My impression of the Olympics has always been that even if you’re not particularly interested in sports on a normal basis, it’s easy to get wrapped up in the excitement of the Games. Likewise, I have also found that if “extra innings” or “playoffs” isn’t music to your ears . . . sports-related stories still make for great reading.
Case in point: our July cover story on Gold by Chris Cleave, the author of Little Bee. In this gripping novel, two female friends—world-class cyclists—both want a gold medal at the Olympics in London. Though this is a story about competition, it’s also about what people will sacrifice to succeed. Gold, published by Simon & Schuster, is on sale now for $27.
Here are a selection of other books that feature a sports-related plot—exciting, emotional reads. Read them while you count down to the opening ceremony, or even while you’re sitting on the bleachers watching a Little League game. (Just make sure you ask someone else to watch out for foul balls!)
Book: Tumbleweeds by Leila Meacham
Sport: Friday night football games in small-town Texas
Reviewer’s verdict: “Thoughtfully written, Tumbleweeds follows its characters through struggles and growing pains, all born from their family misfortunes and adolescent mistakes. When all is said and done, each person understands the truth of the adage, “timing is everything.” Meacham’s second novel is a juicy page-turner that will keep readers on the edge of their seats until the final page.” —Meg Bowden, July 2012
Book: The Art of Fielding by Chad Harbach
Sport: Baseball at a small Midwestern college
Reviewer’s verdict: “You don’t have to like baseball to savor Chad Harbach’s sumptuous debut novel, a wise and tender story of love and friendship, ambition and the cruelty of dashed dreams, featuring an appealing cast of characters.” —Harvey Freedenberg, September 2011
Book: Billy Lynn’s Long Halftime Walk by Ben Fountain
Sport: Pro football à la the Dallas Cowboys, as observed by a group of soldiers home from Iraq
Reviewer’s verdict: “The fawning civilians (still recovering from the shock of “nina leven” and committed to the war on “terrRr”) are mesmerized by the soldiers’ courage, and yet somehow detached from their experience. Fountain perfectly captures the bewilderment of Billy and his cohorts at this phenomenon, made more poignant by the knowledge that the white Hummer limousine that will transport them from Texas Stadium at game’s end is the first step in their redeployment to Iraq.” —Harvey Freedenberg, August 2012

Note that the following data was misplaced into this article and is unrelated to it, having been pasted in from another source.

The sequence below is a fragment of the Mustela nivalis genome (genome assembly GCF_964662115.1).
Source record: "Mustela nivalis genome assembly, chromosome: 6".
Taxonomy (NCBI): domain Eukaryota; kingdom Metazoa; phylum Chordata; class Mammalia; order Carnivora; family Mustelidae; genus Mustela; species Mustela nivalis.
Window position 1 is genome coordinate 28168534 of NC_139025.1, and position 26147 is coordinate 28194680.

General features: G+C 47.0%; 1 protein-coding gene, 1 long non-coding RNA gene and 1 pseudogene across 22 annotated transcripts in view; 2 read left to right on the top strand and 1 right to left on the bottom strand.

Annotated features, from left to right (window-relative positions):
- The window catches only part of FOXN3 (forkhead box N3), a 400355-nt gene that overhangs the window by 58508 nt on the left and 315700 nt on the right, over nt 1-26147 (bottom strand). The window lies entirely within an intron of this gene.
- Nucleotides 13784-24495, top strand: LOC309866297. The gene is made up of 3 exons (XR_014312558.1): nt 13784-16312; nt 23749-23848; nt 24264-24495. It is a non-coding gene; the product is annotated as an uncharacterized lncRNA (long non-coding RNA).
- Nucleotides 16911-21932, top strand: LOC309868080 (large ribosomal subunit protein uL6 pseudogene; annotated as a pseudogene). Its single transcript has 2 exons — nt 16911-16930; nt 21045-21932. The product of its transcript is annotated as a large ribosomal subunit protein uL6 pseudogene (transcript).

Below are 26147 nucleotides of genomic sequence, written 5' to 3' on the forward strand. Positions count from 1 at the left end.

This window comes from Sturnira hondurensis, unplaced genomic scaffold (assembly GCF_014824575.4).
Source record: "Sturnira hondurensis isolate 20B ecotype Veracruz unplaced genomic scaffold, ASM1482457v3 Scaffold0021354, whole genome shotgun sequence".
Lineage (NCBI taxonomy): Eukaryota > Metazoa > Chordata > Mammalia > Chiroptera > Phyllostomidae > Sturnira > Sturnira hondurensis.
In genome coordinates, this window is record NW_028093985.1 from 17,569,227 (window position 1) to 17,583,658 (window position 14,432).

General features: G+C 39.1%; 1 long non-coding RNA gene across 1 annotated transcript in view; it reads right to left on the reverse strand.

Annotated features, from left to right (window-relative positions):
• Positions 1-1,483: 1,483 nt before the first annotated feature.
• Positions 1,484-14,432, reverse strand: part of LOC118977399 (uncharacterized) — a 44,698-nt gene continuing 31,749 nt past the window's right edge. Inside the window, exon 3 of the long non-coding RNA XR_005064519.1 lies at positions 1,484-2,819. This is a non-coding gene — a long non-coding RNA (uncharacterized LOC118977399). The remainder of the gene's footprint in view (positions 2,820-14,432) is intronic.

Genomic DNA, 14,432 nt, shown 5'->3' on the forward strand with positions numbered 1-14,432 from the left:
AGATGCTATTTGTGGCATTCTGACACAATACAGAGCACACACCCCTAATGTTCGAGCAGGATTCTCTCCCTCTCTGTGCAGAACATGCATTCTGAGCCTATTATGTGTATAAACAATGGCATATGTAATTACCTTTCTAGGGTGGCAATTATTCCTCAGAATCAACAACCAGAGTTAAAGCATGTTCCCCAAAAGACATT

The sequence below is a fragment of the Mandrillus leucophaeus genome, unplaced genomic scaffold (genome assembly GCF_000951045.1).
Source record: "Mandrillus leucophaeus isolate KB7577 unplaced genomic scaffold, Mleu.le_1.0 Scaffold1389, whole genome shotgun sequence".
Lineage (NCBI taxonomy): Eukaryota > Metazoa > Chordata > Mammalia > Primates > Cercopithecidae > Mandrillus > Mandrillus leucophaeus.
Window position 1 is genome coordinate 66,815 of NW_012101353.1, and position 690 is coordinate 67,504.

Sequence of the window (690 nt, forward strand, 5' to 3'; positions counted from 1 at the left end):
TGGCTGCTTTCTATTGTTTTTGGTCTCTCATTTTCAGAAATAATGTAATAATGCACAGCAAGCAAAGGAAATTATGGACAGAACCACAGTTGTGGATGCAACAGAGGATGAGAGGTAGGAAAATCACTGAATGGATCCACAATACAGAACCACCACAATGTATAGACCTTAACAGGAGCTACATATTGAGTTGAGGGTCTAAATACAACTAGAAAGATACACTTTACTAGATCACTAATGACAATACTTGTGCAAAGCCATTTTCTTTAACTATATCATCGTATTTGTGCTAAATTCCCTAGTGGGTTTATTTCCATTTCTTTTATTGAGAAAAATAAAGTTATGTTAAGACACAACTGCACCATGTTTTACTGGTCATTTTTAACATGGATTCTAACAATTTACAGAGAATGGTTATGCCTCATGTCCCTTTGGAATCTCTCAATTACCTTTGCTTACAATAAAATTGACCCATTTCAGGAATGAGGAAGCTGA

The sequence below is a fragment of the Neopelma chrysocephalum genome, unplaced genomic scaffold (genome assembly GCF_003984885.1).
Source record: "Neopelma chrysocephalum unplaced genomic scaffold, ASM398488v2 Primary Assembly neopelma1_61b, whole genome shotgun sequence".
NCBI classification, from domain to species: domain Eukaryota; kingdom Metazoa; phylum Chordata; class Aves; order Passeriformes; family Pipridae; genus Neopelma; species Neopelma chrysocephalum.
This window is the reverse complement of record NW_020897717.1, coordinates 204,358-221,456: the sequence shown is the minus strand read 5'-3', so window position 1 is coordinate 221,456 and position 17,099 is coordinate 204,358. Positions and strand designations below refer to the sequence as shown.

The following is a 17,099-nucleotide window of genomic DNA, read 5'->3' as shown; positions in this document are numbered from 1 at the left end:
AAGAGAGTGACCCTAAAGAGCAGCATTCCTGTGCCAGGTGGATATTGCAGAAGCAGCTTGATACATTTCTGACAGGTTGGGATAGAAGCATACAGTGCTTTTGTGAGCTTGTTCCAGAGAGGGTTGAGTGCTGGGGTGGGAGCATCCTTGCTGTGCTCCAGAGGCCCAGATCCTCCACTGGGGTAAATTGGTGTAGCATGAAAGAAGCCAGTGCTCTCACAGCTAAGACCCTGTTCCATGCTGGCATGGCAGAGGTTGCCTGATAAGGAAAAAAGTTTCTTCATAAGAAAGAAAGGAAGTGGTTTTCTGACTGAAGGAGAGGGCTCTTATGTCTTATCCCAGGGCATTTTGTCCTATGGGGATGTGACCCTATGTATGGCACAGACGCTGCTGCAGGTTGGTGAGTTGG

Book: The Art of Racing in the Rain by Garth Stein
Sport: Car racing, as told by an exceptionally articulate lab-terrier mix!
Reviewer’s verdict: When Denny invests his savings in an attempt to launch his racing career, Enzo takes to watching videotapes of his old races and longs for the power of speech so he can advise his master. Providing humorous and sympathetic commentary on his owner’s misadventures, Enzo is an unforgettable narrator. This is a spirited story of friendship and love—a book with heart.” —Julie Hale, June 2009
Book: Playing for Pizza by John Grisham
Sport: American football, Italian-style
Reviewer’s verdict: “John Grisham has already tried his hand at legal thrillers, autobiographical Southern fiction, Christmas angst and serious nonfiction, so why not add something funny to the mix? In Playing for Pizza, the master of courtroom tension aims for laughs with the story of an American football player transplanted to a country where fourth down is definitely a foreign expression.” —Beth Williams, October 2007
Book: Calico Joe by John Grisham
Sport: Baseball as played in the 1970s—until an accident derails a rookie’s career
Reviewer’s Verdict: “Beneath all the baseball lore and Grisham’s obvious affection for the game, Calico Joe offers a sad but real tale about fathers and sons and the difficulties family members can experience when attempting to re-establish severed bonds. As with all Grisham novels, it is a smart, smooth read—and it’s guaranteed to entice thoughtful fans of the summer game.” —Martin Brady, April 2012
What sports-related novels did you enjoy? Though not as explicitly sports-related as the others, I loved the perspective on women’s college basketball depicted on Freedom by Jonathan Franzen. If you want to learn about snooker—a cue game like pool—read The Post-Birthday World by Lionel Shriver.